November 11th, 2016 by James Ayre
The so-called Neanderthals and Denisovans were two, of very likely a great many, of the branches or relatives (depending on your view) of humans that lived in Asia, Europe, and the Near East, for up to a million years.
(If you include other homo erectus descendants, that have lived in Asia and probably Europe, relatives as well then this figure can be stretched to nearly 2 million years. Some of the genetics of these peoples are likely still around in the world today, and the Neanderthals and Denisovans seem to have themselves picked up some genetics from unknown hominids living the regions in question before or with them.)
Notably, Neanderthal genetics in Europe, the Near East, the Caucasus, and other parts of Asia, seem to slowly being subsumed on the population level as various mass migration waves through these regions have continued over the last 10,000 or so years. (The Germanic mass migrations into Europe ~2,000 years ago, the Celt one from the Middle East during the late Bronze Age collapse, the Italic one before, the Iberian one before that, etc.) The recently sequenced genome of a fellow living in Central Europe 8,000 or so years ago, for instance, shows much, much higher Neanderthal ancestry than any modern humans do.
These inherited genetics from Neanderthals and Denisovans though, what are they? Have they benefitted the humans that possess them? Was the spread of Homo sapiens throughout Asia, Europe, the Americas, and Oceania, reliant upon these genetics (obtained through interbreeding)?
New research suggests something along those lines, with the identification of “126 different places in the genome where genes inherited from those archaic humans remain at unusually high frequency in the genomes of modern humans around the world.”
Interestingly, amongst many other things, these regions relate to genetic traits associated with immune system functioning and skin quality.
“Our work shows that hybridization was not just some curious side note to human history, but had important consequences and contributed to our ancestors’ ability to adapt to different environments as they dispersed throughout the world,” commented Joshua Akey of University of Washington School of Medicine in Seattle.
Here’s more: “Akey says it’s relatively straightforward today to identify sequences that were inherited from ‘archaic’ ancestors. Studies show that non-African individuals inherited about 2% (Author’s note: This figure is at least as high as 5% in some people.) of their genomes from Neanderthals. People of Melanesian ancestry inherited another 2% to 4% of their genomes from Denisovan ancestors. But it hasn’t been clear what influence those DNA sequences have had on our biology, traits, and evolutionary history.”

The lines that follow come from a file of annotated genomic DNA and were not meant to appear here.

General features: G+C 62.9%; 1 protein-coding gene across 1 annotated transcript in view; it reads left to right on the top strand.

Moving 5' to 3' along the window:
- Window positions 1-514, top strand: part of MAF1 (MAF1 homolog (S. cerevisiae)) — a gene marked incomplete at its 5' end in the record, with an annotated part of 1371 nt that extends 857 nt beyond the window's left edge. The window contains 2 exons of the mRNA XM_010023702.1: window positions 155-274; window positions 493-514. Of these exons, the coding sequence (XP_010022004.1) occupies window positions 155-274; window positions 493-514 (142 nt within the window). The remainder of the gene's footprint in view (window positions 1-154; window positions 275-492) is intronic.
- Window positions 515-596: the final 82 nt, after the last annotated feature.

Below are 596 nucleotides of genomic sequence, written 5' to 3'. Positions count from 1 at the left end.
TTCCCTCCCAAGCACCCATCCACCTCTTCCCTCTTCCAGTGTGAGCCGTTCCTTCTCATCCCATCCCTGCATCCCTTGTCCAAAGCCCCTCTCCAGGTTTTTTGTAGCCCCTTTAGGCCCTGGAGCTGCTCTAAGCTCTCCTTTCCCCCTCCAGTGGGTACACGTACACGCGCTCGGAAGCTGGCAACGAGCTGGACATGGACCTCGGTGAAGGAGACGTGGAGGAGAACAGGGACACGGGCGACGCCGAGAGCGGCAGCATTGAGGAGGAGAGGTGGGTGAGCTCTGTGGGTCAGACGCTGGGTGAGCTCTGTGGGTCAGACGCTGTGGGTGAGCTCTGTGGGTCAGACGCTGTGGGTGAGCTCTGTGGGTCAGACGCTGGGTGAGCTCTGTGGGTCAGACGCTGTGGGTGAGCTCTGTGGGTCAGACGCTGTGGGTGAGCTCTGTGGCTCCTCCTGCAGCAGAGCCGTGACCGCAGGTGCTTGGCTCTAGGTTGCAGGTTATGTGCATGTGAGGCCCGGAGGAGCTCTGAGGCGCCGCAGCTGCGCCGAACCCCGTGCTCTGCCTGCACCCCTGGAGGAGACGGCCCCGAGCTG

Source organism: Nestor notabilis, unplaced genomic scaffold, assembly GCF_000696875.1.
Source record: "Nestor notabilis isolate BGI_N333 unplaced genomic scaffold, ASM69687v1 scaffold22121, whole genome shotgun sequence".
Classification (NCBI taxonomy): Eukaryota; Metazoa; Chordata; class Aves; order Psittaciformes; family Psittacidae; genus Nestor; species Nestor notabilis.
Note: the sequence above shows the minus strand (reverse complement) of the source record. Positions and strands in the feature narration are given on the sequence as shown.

Continuing: “In the new study, the researchers took advantage of recently constructed genome-scale maps of Neanderthal and Denisovan sequences identified in more than 1,500 geographically diverse people. Their sample included close to 500 individuals each from East Asia, Europe, (Neanderthals + Denisovans) and South Asia (Denisovans). They also analyzed the genomes of 27 individuals from Island Melanesia, an area including Indonesia, New Guinea, Fiji, and Vanuatu. The researchers were searching for archaic DNA sequences in those human genomes at frequencies much higher than would be expected if those genes weren’t doing people any good. While the vast majority of surviving Neanderthal and Denisovan sequences are found at relatively low frequencies (typically less than 5%), the new analyses turned up 126 places in our genomes where these archaic sequences exist at much higher frequencies, reaching up to about 65%. 7 of those regions were found in parts of the genome known to play a role in characteristics of our skin. Another 31 are involved in immunity.”
In other words, these Neanderthal- and Denisovan-derived sequences were very likely to be particularly advantageous inheritances in the environments that they operated.
Notably, while 31 of the 125 sequences identified by the researchers related to immune system functioning, and 7 to skin, there were clearly quite a lot of other ones that related to other factors.
As alluded to above, Neanderthals and Denisovans themselves seem to have picked up around 8% of their genome from other hominids that were met by them at some point.
As there are quite a lot of inaccurate representations (projections is more accurate) of Neanderthals and Denisovans circulating in pop culture, I’ll direct those interested to this article “Neanderthals and Denisovans — Who Were They? Comparison Of Evidence Against Pop Culture Projection” if they want to get a more accurate, and far more interesting image of who these highly successful and persistent peoples actually were.
The new research is detailed in a paper published in the Cell Press journal Current Biology.
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